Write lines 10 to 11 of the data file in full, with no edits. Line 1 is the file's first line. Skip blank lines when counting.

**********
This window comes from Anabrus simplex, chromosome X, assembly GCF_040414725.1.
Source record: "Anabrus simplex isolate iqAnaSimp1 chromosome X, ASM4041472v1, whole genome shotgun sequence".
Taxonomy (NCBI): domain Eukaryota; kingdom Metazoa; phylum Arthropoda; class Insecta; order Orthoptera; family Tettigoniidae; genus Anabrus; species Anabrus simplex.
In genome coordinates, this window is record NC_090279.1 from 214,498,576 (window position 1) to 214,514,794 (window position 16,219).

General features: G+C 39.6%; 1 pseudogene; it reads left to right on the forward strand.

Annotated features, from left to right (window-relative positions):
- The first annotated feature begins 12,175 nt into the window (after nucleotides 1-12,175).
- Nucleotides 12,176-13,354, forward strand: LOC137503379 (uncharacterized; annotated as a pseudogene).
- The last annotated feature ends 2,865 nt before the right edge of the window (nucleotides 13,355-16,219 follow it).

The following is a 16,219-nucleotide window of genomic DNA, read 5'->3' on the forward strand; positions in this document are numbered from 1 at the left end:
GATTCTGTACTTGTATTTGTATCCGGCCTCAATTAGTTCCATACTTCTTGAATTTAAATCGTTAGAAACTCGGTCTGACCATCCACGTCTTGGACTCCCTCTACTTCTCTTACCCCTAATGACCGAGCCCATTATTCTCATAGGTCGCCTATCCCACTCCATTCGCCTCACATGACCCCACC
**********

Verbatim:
The following is a 16,219-nucleotide window of genomic DNA, read 5'->3' on the forward strand; positions in this document are numbered from 1 at the left end:
GATTCTGTACTTGTATTTGTATCCGGCCTCAATTAGTTCCATACTTCTTGAATTTAAATCGTTAGAAACTCGGTCTGACCATCCACGTCTTGGACTCCCTCTACTTCTCTTACCCCTAATGACCGAGCCCATTATTCTCATAGGTCGCCTATCCCACTCCATTCGCCTCACATGACCCCACC